There has long been a gap between China’s nuclear weapons capabilities and the aspirations of its defence strategists, some of whom are keen to align Beijing’s nuclear posture with the offensive, dominant stance of its conventional military forces. They may be getting their way: there are signs that China could start to move towards a “war-fighting” nuclear stance and dramatically change the way it uses its nuclear weapons for strategic purposes.
This would be a huge change. For the last two decades, outside observers have often talked about China’s “official” nuclear posture as more passive than assertive. What Western coverage China’s nuclear capabilities get tends towards stability and non-belligerence, pointing to Beijing’s longstanding policies of minimum deterrence, and “no first use”.
But things have moved on; Chinese nuclear thinking is not static, passive or isolated, and the different elements of its nuclear position are flexible and well-integrated. This means Beijing could radically change its nuclear weapons strategy with relative ease. And that in turn could spell serious trouble for the geopolitical and nuclear balance of the whole Asia-Pacific region.
It’s easy to see how this risk could be overlooked by other powers. The Pentagon mostly assesses the Chinese nuclear arsenal by measuring its size, meaning it struggles to factor in other changes. Among these upgraded and more flexible equipment: China now possesses road-mobile nuclear weapons equipped with multiple warheads and a new generation of nuclear-powered submarines. It’s also deployed long-range bombers on deterrence missions.
In short, Beijing’s newly flexible options give it the ability to use its nuclear weapons to much broader and more assertive ends than it ever has before.
Only a few Chinese strategists have publicly advocated a shift from minimal nuclear deterrence to something like a war-fighting stance. But even if their views are in the minority, they nonetheless indicate that some in the defence establishment intend to assimilate Western nuclear strategies into traditional Chinese ones.
There are plenty of ways China could modify its existing forces to do this. It could deploy “tactical” nuclear weapons in large numbers, bolster its missile defence capabilities, or adopt a launch-on-warning posture, meaning that its weapons would be launched automatically or by default if an enemy attack were detected.
Washington would probably view any of these moves as a sign of a major shift in China’s supposedly stable nuclear stance, and potentially as an existential challenge to both the US’s overall geopolitical strategy and the East Asian balance of power.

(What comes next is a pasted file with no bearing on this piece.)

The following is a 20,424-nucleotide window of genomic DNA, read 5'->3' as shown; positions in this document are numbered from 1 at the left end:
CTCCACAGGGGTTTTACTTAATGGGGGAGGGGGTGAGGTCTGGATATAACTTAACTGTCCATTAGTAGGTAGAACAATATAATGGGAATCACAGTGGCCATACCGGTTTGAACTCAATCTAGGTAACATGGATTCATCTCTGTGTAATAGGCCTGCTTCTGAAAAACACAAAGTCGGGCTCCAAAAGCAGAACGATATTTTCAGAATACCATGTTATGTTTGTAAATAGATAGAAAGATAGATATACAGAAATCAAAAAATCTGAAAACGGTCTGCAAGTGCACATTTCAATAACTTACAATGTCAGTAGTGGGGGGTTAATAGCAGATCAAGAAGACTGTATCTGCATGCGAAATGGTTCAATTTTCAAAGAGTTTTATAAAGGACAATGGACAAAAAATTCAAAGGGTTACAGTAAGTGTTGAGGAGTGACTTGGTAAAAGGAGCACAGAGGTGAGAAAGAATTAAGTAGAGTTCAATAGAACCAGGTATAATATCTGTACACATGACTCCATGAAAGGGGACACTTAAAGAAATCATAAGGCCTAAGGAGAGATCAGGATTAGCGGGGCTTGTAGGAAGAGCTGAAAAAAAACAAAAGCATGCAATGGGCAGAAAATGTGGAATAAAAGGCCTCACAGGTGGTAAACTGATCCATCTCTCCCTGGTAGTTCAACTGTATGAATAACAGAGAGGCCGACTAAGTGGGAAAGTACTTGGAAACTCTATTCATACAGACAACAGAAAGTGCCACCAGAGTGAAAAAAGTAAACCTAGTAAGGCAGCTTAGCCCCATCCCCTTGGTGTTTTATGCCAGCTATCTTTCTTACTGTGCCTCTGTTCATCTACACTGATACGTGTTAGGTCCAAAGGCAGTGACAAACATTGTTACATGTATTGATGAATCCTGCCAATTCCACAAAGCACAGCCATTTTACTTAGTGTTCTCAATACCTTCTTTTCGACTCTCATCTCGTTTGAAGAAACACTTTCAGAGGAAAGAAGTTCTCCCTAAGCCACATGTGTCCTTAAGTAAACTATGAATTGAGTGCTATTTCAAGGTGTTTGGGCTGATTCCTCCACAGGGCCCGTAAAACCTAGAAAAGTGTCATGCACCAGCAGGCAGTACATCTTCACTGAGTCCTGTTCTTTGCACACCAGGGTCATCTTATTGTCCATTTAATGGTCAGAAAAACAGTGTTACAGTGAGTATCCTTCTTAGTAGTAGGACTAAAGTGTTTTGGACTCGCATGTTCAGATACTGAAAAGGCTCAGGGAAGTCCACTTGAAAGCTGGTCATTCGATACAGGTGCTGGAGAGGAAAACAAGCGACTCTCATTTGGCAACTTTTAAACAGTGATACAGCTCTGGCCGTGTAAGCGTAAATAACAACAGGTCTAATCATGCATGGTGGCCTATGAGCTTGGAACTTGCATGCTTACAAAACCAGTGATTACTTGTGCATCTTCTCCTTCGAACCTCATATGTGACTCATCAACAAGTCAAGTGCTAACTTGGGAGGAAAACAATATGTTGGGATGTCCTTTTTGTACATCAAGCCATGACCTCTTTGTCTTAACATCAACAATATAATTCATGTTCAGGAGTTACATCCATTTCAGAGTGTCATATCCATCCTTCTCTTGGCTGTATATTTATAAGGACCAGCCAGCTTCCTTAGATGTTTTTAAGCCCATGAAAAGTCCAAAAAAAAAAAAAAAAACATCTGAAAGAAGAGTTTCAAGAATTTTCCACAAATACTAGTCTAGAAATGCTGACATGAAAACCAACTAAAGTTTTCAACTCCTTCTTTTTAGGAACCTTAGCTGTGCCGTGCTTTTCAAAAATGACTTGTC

If American defence planners detected a fundamental shift in China’s approach to nuclear deterrence, it could have huge implications for the way the US positions its own nuclear weapons in the Pacific. And the US would be particularly alarmed if it thought Beijing was starting to use its nuclear weapons to beef up its aggressive assertions of sovereignty in the region, particularly in the East and South China seas and the Taiwan Strait.
This is all complicated by China’s propensity for strategic ambiguity and opacity, which will surely reinforce the Pentagon’s reliance on capacity-based assessments – the worst-case scenarios that it uses to infer Chinese intentions. If China formally adopts a war-fighting nuclear posture, it could create a self-fulfilling prophecy in which the US responds by taking a more assertive stance of its own. This in turn could send already fragile US-China relations into an intense and intractable security dilemma.
And so China presents the West’s nuclear policy wonks with a set of fiendish puzzles. Why might Beijing be fundamentally rethinking things, and if so, when and why did it start? Who might be leading the rethink? Many of China’s “new” nuclear capabilities in fact date back two decades or so, and it’s hard to distinguish which are newly developed and which are simply being deployed in new ways. And above all, it’s still unclear how having these “new” capabilities might affect Beijing’s thinking about how to use its nuclear options in some future conflict.
The world over, the line between war and peace is getting ever more blurred, as are the distinctions between conventional military and nuclear capabilities and doctrines. Many states will continue to accumulate progressively advanced war-fighting tools at a relatively low cost; interstate security dilemmas are set to become more frequent, more intense, more intractable and more destabilising. For China to take on a more aggressive nuclear posture in a world like this would be an alarming step indeed.